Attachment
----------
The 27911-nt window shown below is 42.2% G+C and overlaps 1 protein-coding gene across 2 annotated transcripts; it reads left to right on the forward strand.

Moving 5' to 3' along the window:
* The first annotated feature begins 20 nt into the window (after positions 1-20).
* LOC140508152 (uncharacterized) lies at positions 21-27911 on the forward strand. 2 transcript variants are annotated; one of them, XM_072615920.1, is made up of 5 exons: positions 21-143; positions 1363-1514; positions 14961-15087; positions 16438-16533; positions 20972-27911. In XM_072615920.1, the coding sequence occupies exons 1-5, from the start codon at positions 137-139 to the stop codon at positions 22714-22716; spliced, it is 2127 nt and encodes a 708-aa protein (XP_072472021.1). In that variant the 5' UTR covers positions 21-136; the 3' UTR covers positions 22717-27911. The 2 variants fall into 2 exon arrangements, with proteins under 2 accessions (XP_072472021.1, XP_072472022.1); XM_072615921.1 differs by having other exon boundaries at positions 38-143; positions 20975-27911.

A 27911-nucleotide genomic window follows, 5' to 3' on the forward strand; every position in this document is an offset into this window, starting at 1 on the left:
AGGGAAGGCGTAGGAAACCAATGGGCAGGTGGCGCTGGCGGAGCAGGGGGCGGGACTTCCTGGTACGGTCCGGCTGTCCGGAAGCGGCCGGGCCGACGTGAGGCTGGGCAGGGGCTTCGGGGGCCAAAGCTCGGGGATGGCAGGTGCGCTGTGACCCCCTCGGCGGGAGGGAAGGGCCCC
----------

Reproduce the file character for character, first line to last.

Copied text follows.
The 27911-nt window shown below is 42.2% G+C and overlaps 1 protein-coding gene across 2 annotated transcripts; it reads left to right on the forward strand.

Moving 5' to 3' along the window:
* The first annotated feature begins 20 nt into the window (after positions 1-20).
* LOC140508152 (uncharacterized) lies at positions 21-27911 on the forward strand. 2 transcript variants are annotated; one of them, XM_072615920.1, is made up of 5 exons: positions 21-143; positions 1363-1514; positions 14961-15087; positions 16438-16533; positions 20972-27911. In XM_072615920.1, the coding sequence occupies exons 1-5, from the start codon at positions 137-139 to the stop codon at positions 22714-22716; spliced, it is 2127 nt and encodes a 708-aa protein (XP_072472021.1). In that variant the 5' UTR covers positions 21-136; the 3' UTR covers positions 22717-27911. The 2 variants fall into 2 exon arrangements, with proteins under 2 accessions (XP_072472021.1, XP_072472022.1); XM_072615921.1 differs by having other exon boundaries at positions 38-143; positions 20975-27911.

A 27911-nucleotide genomic window follows, 5' to 3' on the forward strand; every position in this document is an offset into this window, starting at 1 on the left:
AGGGAAGGCGTAGGAAACCAATGGGCAGGTGGCGCTGGCGGAGCAGGGGGCGGGACTTCCTGGTACGGTCCGGCTGTCCGGAAGCGGCCGGGCCGACGTGAGGCTGGGCAGGGGCTTCGGGGGCCAAAGCTCGGGGATGGCAGGTGCGCTGTGACCCCCTCGGCGGGAGGGAAGGGCCCC